Devil May Cry Preview
We deliver hands-on impressions of the near-complete version of Devil May Cry for the PlayStation 2.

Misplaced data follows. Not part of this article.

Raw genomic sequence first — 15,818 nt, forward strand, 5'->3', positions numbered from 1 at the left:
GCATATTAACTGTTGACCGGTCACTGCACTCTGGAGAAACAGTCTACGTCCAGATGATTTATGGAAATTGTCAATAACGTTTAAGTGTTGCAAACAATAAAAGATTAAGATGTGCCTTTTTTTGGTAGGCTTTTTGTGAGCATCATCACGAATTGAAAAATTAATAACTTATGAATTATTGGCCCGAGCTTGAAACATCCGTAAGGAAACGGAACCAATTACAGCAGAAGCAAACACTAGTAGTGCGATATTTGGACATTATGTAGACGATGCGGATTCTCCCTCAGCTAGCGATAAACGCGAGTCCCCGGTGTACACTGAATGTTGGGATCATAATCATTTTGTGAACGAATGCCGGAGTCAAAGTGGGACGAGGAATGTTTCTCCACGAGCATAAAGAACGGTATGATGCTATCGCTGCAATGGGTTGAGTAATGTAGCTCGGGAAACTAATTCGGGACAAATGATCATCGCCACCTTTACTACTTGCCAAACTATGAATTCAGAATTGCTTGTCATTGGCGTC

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Once upon a time the Capcom development team led by Hideki Kamiya was working on the fifth installment to the Resident Evil series. But because the game was going in a completely different direction than originally intended, producer Shinji Mikami decided to use it to found a new series, known as Devil May Cry. A trial version was recently included in the Japanese PS2 version of Resident Evil Code: Veronica, which offered us a sneak peek at what to expect in the final product, but a few changes have been made since then. GameSpot recently acquired a playable copy of the near-complete Devil May Cry, and we deliver you our hands-on impressions.